1. Charan Singh, applicant, was convicted under Section 5 of the Motor Vehicles Act, fined Rs. 50 or two months' simple imprisonment in default, and had his license cancelled for the remaining portion of the year 1925; that is to say, about nine months from the date of the order. The facts of the case were that the Superintendent of Police personally saw the accused driving in what he regarded as a grossly negligent and dangerous manner. He stopped him and took his address, directing him to appear for examination in driving. The Reserve Inspector reported that applicant was not qualified to hold a license, and the license was therefore, cancelled by the Superintendent of Police.
2. Thereupon Charan Singh put in an application to the District Magistrate stating the facts, and asserting that the cancellation of the license without conviction was illegal. The District Magistrate sent the application to the Superintendent of Police with the following remark : 'For favour of report. Paragraph 18 appears to be the only section applicable. Do you want to prosecute;' The Superintendent of Police replied that, in the circumstances, the best plan was to let the case go to Court, when he would ask for the cancellation of the license. The papers were then sent to the City Magistrate 'for necessary action.' The City Magistrate tried the case summarily, recording the offence complained of under Section 279, Indian Penal Code, and convicting under Section 5 of the Motor Vehicles Act.
3. It is first urged that, in effect, there being no complaint or police report on the record, the City Magistrate took cognizance on his own initiative under Section 190C. He did not, however, give the accused the opportunity prescribed by Section 191 of trial by another Court, and, therefore, the conviction is bad. In my opinion this is an incorrect view of what took place. Although the proceedings preliminary to prosecution were very informal, I take it that the District Magistrate's order : 'To City Magistrate for necessary action,' was in effect an order taking cognizance of the case, and transferring it for trial to the City Magistrate.
4. The second ground of the application is that when the offence complained of was entered under Section 279 of the Indian Penal Code, a conviction under Section 5 of the Motor Vehicles Act was bad. No very serious attempt has been made to argue this ground, and I cannot see that there is any substance in it. The facts which have to be proved in both cases are substantially the same, and the offence alleged comes equally well under either definition. Whether the conviction is under the one or the other, there is no question of prejudice to the accused.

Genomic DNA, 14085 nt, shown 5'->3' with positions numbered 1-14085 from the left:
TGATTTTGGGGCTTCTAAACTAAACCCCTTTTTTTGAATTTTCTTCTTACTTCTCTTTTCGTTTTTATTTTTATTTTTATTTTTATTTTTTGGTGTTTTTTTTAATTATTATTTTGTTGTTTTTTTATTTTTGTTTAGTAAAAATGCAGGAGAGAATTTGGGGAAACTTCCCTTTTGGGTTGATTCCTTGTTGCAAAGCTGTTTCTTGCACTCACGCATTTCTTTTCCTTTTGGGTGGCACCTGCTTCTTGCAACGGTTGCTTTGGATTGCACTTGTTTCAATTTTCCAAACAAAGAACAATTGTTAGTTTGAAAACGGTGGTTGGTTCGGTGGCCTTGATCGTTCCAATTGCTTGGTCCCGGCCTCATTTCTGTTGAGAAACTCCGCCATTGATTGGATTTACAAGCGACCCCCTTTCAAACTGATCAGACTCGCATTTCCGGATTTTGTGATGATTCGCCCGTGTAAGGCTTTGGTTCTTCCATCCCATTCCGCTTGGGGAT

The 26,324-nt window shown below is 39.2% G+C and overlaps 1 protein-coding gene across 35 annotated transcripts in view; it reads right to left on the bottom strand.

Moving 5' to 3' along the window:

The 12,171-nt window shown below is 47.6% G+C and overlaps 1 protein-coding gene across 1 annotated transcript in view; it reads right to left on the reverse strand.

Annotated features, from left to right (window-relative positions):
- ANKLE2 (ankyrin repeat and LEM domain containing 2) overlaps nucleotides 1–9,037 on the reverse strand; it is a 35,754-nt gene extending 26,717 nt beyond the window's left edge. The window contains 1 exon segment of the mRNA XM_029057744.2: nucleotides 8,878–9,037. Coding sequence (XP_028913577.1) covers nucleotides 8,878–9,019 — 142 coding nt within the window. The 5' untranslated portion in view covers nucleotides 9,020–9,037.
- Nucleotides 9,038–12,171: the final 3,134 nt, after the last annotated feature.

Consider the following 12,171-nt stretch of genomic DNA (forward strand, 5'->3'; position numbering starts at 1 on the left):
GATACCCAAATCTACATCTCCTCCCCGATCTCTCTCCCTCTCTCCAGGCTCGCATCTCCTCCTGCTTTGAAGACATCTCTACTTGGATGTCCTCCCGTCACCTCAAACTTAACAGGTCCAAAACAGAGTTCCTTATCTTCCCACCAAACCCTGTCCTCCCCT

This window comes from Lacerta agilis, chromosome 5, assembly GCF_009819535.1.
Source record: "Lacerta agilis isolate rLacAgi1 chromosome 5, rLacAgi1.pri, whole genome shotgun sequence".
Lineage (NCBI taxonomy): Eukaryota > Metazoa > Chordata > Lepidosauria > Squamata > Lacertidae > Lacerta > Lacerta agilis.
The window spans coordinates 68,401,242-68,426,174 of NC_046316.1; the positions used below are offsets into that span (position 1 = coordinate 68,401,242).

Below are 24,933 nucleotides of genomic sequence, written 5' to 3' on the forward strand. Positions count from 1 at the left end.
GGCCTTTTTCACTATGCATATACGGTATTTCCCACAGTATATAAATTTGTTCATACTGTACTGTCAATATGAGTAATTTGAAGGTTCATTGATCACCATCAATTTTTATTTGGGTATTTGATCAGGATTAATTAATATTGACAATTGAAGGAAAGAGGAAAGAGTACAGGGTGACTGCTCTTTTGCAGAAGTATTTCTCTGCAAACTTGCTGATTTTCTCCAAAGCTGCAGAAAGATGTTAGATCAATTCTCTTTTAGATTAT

5. The third ground wag on the merits. I am loath to go into questions of fact in a revision application; but as the disputed facts are in the present case mixed up inextricably with the question of whether any or all of those facts constituted the offence, it is desirable that I should do so. The evidence of the Sub-Inspector was that, as he was passing the Imperial Bank, accused was coming in the opposite direction in a Ford car at about 20 miles an hour, and swerving from side to side of the road. A Municipal water-cart was also coming towards the Superintendent of Police, and applicant tried to get between the water-cart and the Superintendent's car, with the result that the latter was forced on to the 'patri' and obliged to stop dead. There were a large number of foot passengers about.
6. The road is fairly wide at this point, but its surface is indescribable. Only an optimistic municipality would venture to describe it is a pakka road at all. If applicant was really going 20 miles an hour in a Ford, it is inevitable that he must have been swerving about the road a good deal. On the other hand, it is necessary for any form of motor traffic to take a more or less serpentine course on a road of this description, in order to avoid the eogulfment of the car in the deeper potholes. I do not necessarily take this swerving as a sign of reckless driving. What is to my mind absolutely clear proof of bad and dangerous driving is the fact that the Superintendent of Police was forced on to the patri of a broad road, and compelled to stop in order to avoid an accident. What applicant has been guilty of is the old and dangerous game of 'three abreast' Clearly, when he saw another car approaching him on its proper side of the road, he ought to have drawn in behind the water-cart and not have attempted to force his way past it in front of the on coming-oar. I am in entire agreement that such conduct comes within the purview of Section 5 of the Motor Vehicles Act, and that the conviction was a proper one.
7. In my opinion; however, taking every tiling into consideration, the sentence is too severe; at any rate as regards cancellation of the license. Applicant has been driving cars regularly since 1912, and has obtained a large number of good certificates from a variety of masters. He has never before had a conviction for bad driving, and I regard the Reserve Inspector's verdict that he is unfit to hold a license because he is not a good driver as ridiculous in view of his record. I have no doubt that in passing his order the learned City Magistrate must, to some extent, have been influenced by this opinion after examination of the Reserve Inspector.
8. I, therefore, order that the record be sent to the Hon'ble High Court, with a recommendation that the order canceling applicant's license be quashed. A fine of Rs. 50 I regard as quite adequate punishment for the offence which has been committed.
9. I have read the record and I agree with the views of the learned Sessions Judge. I set aside the order of the Magistrate directing the license of the accused to be cancelled.